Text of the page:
No analogies of art or culture assimilate the ancient civilization of America with that of any known people. Their structural designs and ornamental embellishments were their own, and yet the remains of their great buildings at Uxmal in Yucatan, Copan in Honduras and Mitla in Mexico are, today, as imposing and of as high an order of Architecture as are those of ancient Egypt and Assyria.


Moreover these primitive Americans were skilled in medicine and surgery. The " Notes Sur la medicine et la botanique des anciens Mexicans," published in book form lately by the Vatican Polygot Press, furnish us with many items of information that must surprise those who think that only in recent times have we made valuable discoveries in therapeutics, and that all intelligent study of disease and all permanent advance in human physiology have been made by European methods and by the men of Europe. Among the Mayas of Yucatan and among the people who were in Mexico before the invasion of the Aztecs, doctors constituted a distinct and separate society. They formed a class by themselves and the sons inherited the profession of their fathers.

They had many methods of treating disease and were familiar with diuretics, emetics, dietetics, febrifuges, emollients and vermifuges. They administered their medicines in many ways; as decoctions, infusions, oils, ointments and plasters. Certain gums and resins they applied as electuaries. They prescribed vapor baths, and varied the treatment to suit the disease or the individual patient.

The historian d'Anghiera states that in his own time, 1524, when Spanish physicians, then in Mexico, failed to cure their patients, the native doctors were sometimes called in and often succeeded where the Spanish doctors failed.

Even as late as the days of the conquest, when Maya and Aztec civilization had greatly declined, Cortes and his companions were successfully treated by native doctors, for illnesses and wounds. Cortes was so satisfied with their medical and surgical knowledge that he wrote to Madrid, saying that no European physicians were wanted in Mexico.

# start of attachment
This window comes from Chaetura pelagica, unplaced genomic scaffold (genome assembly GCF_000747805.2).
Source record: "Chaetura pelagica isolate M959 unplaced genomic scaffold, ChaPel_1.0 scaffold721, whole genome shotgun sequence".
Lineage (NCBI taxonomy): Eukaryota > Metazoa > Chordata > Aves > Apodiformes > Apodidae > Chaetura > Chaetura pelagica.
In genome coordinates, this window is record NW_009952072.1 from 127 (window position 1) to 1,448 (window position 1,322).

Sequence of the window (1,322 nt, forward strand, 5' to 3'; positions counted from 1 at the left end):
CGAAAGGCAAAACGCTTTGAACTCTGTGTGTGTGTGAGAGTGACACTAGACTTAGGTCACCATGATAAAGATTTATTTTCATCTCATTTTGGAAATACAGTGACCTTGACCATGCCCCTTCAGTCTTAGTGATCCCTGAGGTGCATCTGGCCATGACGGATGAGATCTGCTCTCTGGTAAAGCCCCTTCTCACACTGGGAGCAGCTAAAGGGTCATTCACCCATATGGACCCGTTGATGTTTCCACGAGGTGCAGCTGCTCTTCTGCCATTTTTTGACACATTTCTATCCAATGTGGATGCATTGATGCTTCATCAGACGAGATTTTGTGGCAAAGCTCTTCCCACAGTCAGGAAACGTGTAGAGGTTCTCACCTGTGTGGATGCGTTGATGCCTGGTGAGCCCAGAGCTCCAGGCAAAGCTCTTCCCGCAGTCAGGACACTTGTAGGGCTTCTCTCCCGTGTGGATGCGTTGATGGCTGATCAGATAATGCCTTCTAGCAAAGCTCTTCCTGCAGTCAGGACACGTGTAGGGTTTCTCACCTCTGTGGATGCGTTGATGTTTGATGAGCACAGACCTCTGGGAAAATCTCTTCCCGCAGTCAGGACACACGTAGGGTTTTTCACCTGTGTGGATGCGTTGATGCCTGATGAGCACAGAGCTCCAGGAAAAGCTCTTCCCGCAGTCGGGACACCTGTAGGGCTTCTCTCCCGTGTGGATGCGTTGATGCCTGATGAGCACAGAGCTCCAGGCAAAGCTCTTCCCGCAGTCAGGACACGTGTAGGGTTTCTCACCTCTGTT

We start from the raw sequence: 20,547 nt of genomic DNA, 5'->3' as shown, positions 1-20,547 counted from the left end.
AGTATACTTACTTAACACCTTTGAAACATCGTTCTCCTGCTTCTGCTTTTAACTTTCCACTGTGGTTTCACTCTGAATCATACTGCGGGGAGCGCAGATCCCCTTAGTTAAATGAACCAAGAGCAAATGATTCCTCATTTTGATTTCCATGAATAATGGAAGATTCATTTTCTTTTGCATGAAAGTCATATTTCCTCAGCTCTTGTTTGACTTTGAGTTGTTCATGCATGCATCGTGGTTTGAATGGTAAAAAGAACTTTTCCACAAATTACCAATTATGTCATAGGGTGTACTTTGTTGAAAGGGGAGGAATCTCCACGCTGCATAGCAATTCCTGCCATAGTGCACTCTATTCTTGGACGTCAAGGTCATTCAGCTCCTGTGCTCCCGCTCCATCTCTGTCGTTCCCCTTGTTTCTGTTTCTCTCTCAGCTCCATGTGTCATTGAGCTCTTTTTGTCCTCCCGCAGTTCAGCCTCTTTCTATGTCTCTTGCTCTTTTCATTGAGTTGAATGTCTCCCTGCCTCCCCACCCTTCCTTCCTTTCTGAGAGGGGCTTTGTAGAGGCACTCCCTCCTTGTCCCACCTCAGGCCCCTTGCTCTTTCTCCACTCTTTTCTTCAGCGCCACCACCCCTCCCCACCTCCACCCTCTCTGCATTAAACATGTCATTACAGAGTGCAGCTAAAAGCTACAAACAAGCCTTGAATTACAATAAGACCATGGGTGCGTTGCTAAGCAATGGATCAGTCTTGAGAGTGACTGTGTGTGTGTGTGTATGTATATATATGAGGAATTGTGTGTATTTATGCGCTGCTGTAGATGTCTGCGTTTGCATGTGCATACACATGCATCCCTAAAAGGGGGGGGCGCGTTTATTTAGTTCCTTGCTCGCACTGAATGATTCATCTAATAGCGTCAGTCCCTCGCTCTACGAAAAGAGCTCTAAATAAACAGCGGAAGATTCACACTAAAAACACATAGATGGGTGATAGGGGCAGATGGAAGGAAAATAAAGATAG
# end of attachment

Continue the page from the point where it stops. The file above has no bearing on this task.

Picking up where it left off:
These native doctors anticipated modern discoveries of ether and chloroform, for they made use of the seeds of certain plants for anaesthesia and a distilled spirit for decreasing the pain of operations. Surgery, too, was practised to some extent, if we may judge by the large number of trepanned skulls found in caves in Mexico and Honduras. Their surgical instruments were probably made of bronze or obsidian.

In August, 1912, Professor Marshall Seville of Columbia University returned from Esmeraldas, Ecuador, where he passed two months excavating among the ruins of the ancient city. He brought back with him the skulls of men who dwelt in Esmeraldas five hundred years before the discovery of America. Teeth in the jaws of these heads were filled with an alloy, and crowned with metallic caps. In every instance, he assures us, the workmanship, is almost the equal 'of the art of the modern dentist.

Bernadino Sahagun, who was contemporaneous with the conquest and who studied the system of medicine as it existed in Mexico in his time, hints even of antiseptics in his " Universal History of New Spain."

The pre-Columbian scientists of America were also diligent students of botany. When the Spaniards landed at Vera Cruz, in 15ig, native botany was in advance of that of Europe. Several centuries later, the genius of Linnaeus enabled him to substitute for long and crude descriptions of plants, a concise designation-a generic name and a specific classification. But, many centuries before the time of the great botanist, these Mexican and Peruvian specialists had invented a botanical nomenclature, and a plant and herb classification, superior to those of Europe before the time of Linnaeus. They had traced the influence of temperature on plants, shrubs and flowers, and to some extent had systematized their researches. Though their botanical knowledge, compared with our own, today, was imperfect, we have abundant evidence to satisfy us that they had advanced far on the road to mastering the science of botany before their civilization began to decay.

They built aqueducts, constructed causeways and laid many miles of paved roads. The immense ruins which the Spanish conquerors discovered in Mexico and Central America and particularly in the riverine lands of Columbia and Uraqua; the highways cut, in many cases-through stubborn rock or constructed of large blocks of stone; all these with the remarkable remains of ancient canals involving great feats of engineering, prove conclusively the high plane of civilization which these mysterious people reached.

Writing of the advanced agriculture of these ancient Americans, Professor O. F. Cook, who was a member of the expedition sent to Peru, in 1915, by Yale University, says: "At a time when our ancestors in northern Europe were still utter savages, settled agricultural communities must have existed in this Peruvian region. "The native agricultural of this land" he adds, in his article which appeared in the National Geographic Magazine, May, 1916, "reached an advanced stage of reclamation projects long before America was discovered by Europeans. Our undertakings sink into insignificance in the face of what this vanished race accomplished."